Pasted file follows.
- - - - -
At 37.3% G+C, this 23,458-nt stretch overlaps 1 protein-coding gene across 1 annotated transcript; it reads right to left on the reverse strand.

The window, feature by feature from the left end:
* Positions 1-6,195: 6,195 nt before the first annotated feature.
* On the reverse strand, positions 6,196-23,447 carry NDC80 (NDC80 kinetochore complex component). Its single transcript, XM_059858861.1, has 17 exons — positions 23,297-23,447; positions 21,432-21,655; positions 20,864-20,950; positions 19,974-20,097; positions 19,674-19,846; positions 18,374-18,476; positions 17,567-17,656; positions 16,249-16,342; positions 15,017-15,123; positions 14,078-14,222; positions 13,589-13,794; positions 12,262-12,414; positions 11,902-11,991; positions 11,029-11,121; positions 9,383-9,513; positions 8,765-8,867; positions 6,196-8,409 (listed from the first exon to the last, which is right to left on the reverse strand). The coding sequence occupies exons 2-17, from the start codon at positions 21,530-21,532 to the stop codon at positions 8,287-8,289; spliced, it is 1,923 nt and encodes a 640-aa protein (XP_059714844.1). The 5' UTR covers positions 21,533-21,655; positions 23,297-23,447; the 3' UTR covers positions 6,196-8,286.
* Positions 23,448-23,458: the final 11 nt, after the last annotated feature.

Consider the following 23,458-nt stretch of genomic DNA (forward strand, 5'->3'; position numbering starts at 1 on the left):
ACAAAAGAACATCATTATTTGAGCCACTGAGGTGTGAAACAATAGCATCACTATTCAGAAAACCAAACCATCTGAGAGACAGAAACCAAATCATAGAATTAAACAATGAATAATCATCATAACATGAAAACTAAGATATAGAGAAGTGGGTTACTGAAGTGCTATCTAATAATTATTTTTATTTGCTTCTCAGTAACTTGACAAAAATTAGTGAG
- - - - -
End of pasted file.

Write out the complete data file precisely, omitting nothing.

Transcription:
At 37.3% G+C, this 23,458-nt stretch overlaps 1 protein-coding gene across 1 annotated transcript; it reads right to left on the reverse strand.

The window, feature by feature from the left end:
* Positions 1-6,195: 6,195 nt before the first annotated feature.
* On the reverse strand, positions 6,196-23,447 carry NDC80 (NDC80 kinetochore complex component). Its single transcript, XM_059858861.1, has 17 exons — positions 23,297-23,447; positions 21,432-21,655; positions 20,864-20,950; positions 19,974-20,097; positions 19,674-19,846; positions 18,374-18,476; positions 17,567-17,656; positions 16,249-16,342; positions 15,017-15,123; positions 14,078-14,222; positions 13,589-13,794; positions 12,262-12,414; positions 11,902-11,991; positions 11,029-11,121; positions 9,383-9,513; positions 8,765-8,867; positions 6,196-8,409 (listed from the first exon to the last, which is right to left on the reverse strand). The coding sequence occupies exons 2-17, from the start codon at positions 21,530-21,532 to the stop codon at positions 8,287-8,289; spliced, it is 1,923 nt and encodes a 640-aa protein (XP_059714844.1). The 5' UTR covers positions 21,533-21,655; positions 23,297-23,447; the 3' UTR covers positions 6,196-8,286.
* Positions 23,448-23,458: the final 11 nt, after the last annotated feature.

Consider the following 23,458-nt stretch of genomic DNA (forward strand, 5'->3'; position numbering starts at 1 on the left):
ACAAAAGAACATCATTATTTGAGCCACTGAGGTGTGAAACAATAGCATCACTATTCAGAAAACCAAACCATCTGAGAGACAGAAACCAAATCATAGAATTAAACAATGAATAATCATCATAACATGAAAACTAAGATATAGAGAAGTGGGTTACTGAAGTGCTATCTAATAATTATTTTTATTTGCTTCTCAGTAACTTGACAAAAATTAGTGAG